More so than pretty much any other rapper in the trap's upper echelon, Future has been obsessed with honesty. His sophomore album, Honest, made that artistic intention very clear. "It's going to be more substance, more passion — just more down with feeling," he said of it at the time. "I won't compromise who I am." Before a last minute name change, that album was originally going to be called Future Hendrix.
Three years later, Future has resurrected that name, splitting it into two albums FUTURE and HNDRXX, released within a week of each other. The first, FUTURE, the artist described as being an "authentic" expression of where he is now, though it's essentially one long lean-sipping, shit-talking story. However, the second of the two, HNDRXX, is even more honest than Honest, according to the rapper. "I was just using it as a title instead of actually being honest in the music," he told Zane Lowe. "This is me opening up and just letting it all out so I can just move past it and certain things, I don't have to speak on it again."
HNDRXX presents similar scenes to those on FUTURE — showing the rapper rolling up to clubs to steal girls from the fakes, mixing up the dirty, flexing his muscles in the street. However, this time its songs huddle on the emotional extremes. Future lets his tender, romantic side shine through with more clarity; he expresses more genuine longing for life's simple pleasures that continue to elude him. At other times, it's like the rapper is watching himself self-destruct from a point further back in his mind, watching edge of the downward spiral come into view, quietly asking "Why?" He finds few answers, but he comes away with some glossy pictures of the void in the process.
A disorienting dichotomy propels HNDRXX. On one hand, its lyrics offer more poignant descriptions of the psyche-splitting hangover that inevitably follows the reckless city-painting the hip-hop super villain got up to on FUTURE. However, the artist illustrates the depravity using far more radio-friendly hooks and poppy instrumentals.
"If I open up my eyes, it turn black for real," Future claims after admitting to having "sold crack to a pregnant lady" in "Sorry." The record is full of such admissions, each adding shape and texture to the unbroken darkness Future feels his life has become. He talks feeling hunted by police looking for an easy bust and admits the tragic reality that he had a role model who "fucked my life up" on "Damage." The line seems to be a nod to the Atlanta icon's ongoing legal battles with his former mentor Rocko.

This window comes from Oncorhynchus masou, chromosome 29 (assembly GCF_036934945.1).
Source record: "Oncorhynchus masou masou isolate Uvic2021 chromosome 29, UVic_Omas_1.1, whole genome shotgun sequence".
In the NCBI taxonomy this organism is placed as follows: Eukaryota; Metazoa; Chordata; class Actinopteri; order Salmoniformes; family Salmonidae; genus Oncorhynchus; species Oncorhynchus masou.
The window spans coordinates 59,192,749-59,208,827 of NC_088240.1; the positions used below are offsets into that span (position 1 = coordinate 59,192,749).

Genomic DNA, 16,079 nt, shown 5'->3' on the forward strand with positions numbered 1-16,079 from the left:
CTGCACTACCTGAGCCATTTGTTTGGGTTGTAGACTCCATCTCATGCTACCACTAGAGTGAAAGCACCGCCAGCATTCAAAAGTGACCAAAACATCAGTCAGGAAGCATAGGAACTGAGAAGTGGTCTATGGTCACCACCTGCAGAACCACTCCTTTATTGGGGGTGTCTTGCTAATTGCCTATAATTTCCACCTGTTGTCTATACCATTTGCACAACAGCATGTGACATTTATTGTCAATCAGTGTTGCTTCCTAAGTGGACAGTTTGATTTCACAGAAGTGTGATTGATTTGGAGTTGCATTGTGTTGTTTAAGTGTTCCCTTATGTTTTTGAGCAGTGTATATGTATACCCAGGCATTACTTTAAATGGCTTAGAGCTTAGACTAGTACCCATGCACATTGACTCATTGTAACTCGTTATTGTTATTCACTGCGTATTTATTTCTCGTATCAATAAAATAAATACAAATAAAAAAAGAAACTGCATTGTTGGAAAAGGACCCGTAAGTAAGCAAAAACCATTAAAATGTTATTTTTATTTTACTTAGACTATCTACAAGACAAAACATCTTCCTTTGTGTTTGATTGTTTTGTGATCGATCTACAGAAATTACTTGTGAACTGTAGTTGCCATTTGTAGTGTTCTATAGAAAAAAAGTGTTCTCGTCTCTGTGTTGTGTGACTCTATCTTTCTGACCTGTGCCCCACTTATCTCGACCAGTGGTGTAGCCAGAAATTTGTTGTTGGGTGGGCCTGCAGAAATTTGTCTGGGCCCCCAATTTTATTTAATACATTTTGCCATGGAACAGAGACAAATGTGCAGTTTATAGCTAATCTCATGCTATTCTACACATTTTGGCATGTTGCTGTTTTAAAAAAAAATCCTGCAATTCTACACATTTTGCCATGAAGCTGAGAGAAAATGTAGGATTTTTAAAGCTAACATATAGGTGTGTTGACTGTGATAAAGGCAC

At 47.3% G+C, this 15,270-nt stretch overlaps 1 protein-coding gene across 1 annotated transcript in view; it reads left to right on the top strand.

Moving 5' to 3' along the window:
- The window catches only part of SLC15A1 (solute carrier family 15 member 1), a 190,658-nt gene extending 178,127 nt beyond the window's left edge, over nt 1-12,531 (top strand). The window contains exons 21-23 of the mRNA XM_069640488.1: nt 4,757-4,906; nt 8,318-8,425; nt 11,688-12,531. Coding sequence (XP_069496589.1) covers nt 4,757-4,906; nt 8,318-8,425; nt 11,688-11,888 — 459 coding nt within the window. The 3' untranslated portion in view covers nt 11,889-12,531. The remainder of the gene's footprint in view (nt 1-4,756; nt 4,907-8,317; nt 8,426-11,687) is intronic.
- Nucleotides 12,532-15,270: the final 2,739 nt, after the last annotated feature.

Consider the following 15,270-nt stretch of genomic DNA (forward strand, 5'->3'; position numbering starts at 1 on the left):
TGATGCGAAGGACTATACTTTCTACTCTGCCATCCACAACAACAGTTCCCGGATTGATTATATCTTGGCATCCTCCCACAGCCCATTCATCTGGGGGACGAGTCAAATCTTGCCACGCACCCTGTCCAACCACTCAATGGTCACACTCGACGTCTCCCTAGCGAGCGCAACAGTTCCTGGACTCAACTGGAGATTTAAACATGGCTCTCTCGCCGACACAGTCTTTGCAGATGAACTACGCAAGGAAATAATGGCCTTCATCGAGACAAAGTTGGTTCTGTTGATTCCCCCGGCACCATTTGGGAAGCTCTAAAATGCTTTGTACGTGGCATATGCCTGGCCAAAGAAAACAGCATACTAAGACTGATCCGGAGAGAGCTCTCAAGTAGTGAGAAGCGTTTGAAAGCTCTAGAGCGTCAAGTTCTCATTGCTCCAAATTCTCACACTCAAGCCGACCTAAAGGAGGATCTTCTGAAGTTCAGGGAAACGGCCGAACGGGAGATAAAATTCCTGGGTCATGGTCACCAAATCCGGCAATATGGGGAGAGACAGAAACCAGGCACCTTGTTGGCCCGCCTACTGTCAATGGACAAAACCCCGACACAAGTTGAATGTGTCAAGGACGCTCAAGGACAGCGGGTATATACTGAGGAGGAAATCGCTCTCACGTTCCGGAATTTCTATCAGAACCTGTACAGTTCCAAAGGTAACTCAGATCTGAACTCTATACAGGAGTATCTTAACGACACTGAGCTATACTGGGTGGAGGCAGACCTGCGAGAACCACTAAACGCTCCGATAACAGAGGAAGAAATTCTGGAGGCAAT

Future also opens up about some of the more devastating aspects of his ongoing public separation from singer Ciara. On "My Collection" he raps: "I'm tryna get the case dismissed before I see trial," he sings. "And these codeine handles ain't got nothin' to do with my lil' child."
Back on Future's 2014 mixtape Monster, his solution to extricate himself from those helpless feelings was to simply go on and "ball without you." But that mentality has brought a host of its own ills. Waking up with new women, new chains has only brought out a new nihilism. "Even if I hit you once, you part of my collection," he sings on the song's hook, letting the object of his affection know that though they're disposable, they've been forever marked by having connected with him.
The album has its bright, joyful moments, but these often cast their own deep shadows. "Fresh Air" the album's sunniest R&B jam, seems to offer a possible moment of renewal for the rapper at first. But its marred by the chaotic urgency of a few auto-tuned Kid Cudi-esque croons in the bridge.
"I'm mad, I'm mad, you know that I'm mad," Future sings, sliding off his brief moment of optimism. "Where's the love tonight? Where's the drugs tonight?/ I need that shit right away."
These two thirsts, for affection and intoxication, produce sinister side effects when taken in tandem, as Future admits over the echoey 808s of "Turn On Me." The sampled trumpet stabs on the hook feel so distant, as if Future literally can't close enough to actually hear any of their bright brassiness. "With this dope in my system, I know you gon' turn on me," Future raps through his paranoid haze. "We smoked so much, the ashes startin' to burn on me."
The only thing that seems to give any relief is the success. The fact that he can sip from the double cup in the office of a studio executive, or get Rihanna to harmonize with him on a ballad "Selfish," seem to be Future's most elated moments. But they in turn add their own pressures. After all the fire he's served out for fans, he can't afford to let them down at this point.
Future may have more points of contact with the album's inspiration, Jimi Hendrix, than many fans would feel comfortable admitting. Song to song, Future shows glimpses of Hendrix's undying thirst to perfect his craft and innovate his art form, but he also shows signs of the same exhaustion and paranoia that sped Jimi towards his end.
The darkness of the record is explored so freely, so naturally it does help answer an outstanding question from Future's 2016 projects — why didn't his collaboration with Drake, melodic hip-hop's other most untouchable super star, work? Both can craft radio bops out of moody, introspective meditations. Why did their collaboration paint such a bland and unflattering portrait of the two artists?
Compared to the demons Future faces, Drake's problems feel more akin to FOMO, or the stories often told in first world problem memes. They deflate the severity of the paranoia, the nihilism, the substance dependence that add human detail to Future's artistic persona. These come through in their full depraved glory on HNDRXX. It's not pretty — though it sounds like it at times. It offers a fascinating, if cringeworthy, portrait of an oftentimes despicable and pitiable public figure. It's brutally honest, at the very least.
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